Power Up: Zine Fair Lady
Starting this issue, we’re introducing a new column by the Hand Eye Society’s Al Donato about indie games and the ways they can teach and enlighten. To begin, we’re turning the virtual pages of “Zine Fair Lady,” a Choose-your-own-microaggression by Morgan Sea.
Zine fairs are generally havens for open-minded weirdos, but like any public art event, it's possible to encounter one's fair share of jerks and thoughtless types. It's enough to make anyone skip the squashed aisles. Morgan Sea's Zine Fair Lady makes good use of these anxieties in her video game that functions as a digital “Choose-your-own-microaggression”.
In Zine Fair Lady you are a trans woman braving what's been billed as the most radical queer zine fair in town, darting from table to table with $20 and high hopes. Built in Twine, an interactive fiction engine, Sea uses an onscreen zine aesthetic. Text is stylized to look like it was cut-and-pasted — literally, not CTRL-XED + CTRL-VED — on Xeroxed scraps, populated with hand-drawn or crudely pixelated people.
Sea makes great use of the medium as a consensual storytelling tool. You decide how you respond to misgendering, what you spend your money on, and how long you stay at the fair. You can visit the one decent tabler at the fair multiple times just to see a kind face or spend every last dollar on fart-inducing dumpster burritos.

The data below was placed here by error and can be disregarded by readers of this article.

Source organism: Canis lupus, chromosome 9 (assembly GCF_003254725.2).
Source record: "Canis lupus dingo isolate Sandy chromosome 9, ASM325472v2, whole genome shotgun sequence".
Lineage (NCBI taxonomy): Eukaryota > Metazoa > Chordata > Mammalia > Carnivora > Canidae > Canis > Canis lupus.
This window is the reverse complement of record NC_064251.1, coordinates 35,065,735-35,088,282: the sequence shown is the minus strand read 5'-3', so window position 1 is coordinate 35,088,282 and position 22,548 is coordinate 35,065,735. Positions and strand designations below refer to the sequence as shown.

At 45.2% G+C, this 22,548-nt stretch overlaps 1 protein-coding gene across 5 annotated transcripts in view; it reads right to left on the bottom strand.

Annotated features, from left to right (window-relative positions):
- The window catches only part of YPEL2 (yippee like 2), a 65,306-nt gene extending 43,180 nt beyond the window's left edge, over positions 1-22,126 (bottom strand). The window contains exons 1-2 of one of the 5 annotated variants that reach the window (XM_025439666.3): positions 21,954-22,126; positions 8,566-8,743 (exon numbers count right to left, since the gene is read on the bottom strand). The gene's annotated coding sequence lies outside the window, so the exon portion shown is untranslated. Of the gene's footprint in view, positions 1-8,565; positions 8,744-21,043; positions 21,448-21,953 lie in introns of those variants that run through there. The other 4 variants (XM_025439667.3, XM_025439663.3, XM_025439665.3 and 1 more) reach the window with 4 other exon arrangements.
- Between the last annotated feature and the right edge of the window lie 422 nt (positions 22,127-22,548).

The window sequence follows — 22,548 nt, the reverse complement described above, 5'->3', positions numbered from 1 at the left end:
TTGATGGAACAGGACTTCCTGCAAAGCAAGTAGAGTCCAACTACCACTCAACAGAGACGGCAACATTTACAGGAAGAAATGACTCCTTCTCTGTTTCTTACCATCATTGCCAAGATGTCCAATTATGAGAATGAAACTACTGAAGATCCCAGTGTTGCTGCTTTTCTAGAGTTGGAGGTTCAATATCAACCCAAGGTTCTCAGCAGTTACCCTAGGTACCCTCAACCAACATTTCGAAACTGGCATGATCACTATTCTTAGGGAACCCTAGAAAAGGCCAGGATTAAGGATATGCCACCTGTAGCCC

The situations, while presented humorously, are pretty terrible when piled on top of each other. Being trans at a zine fair means lousy customer service gets personal, like when a tabler misgenders you as a boy as soon as they see you in an attempt to make you buy their crossdressing zine. One particularly gross incident in the game happens when two ladies laugh over you using a urinal. Gee, thanks for that +1 stress stat!
Engaging with scumbags who comment on your body will leave you feeling more drained than proudly defiant. For anyone who is looking for a painfully real window into the trans zine culture experience, Zine Fair Lady is a great entry point.
An artist, radio host, and self-described “schemester,” Sea grew up in Saskatchewan with a DIY fixation. She made Zine Fair Lady while participating in Pixelles, a game-making incubator for women held in Montreal last year.
“Writing it felt like exorcising a lot of stuff… it was difficult turning into funny anecdotes,” Sea says. “[It's gotten] lots of groans from friends, but in a positive way. I hope that any trans women get a cathartic kick outta it instead of ‘Oh no, this brings up all the things.'”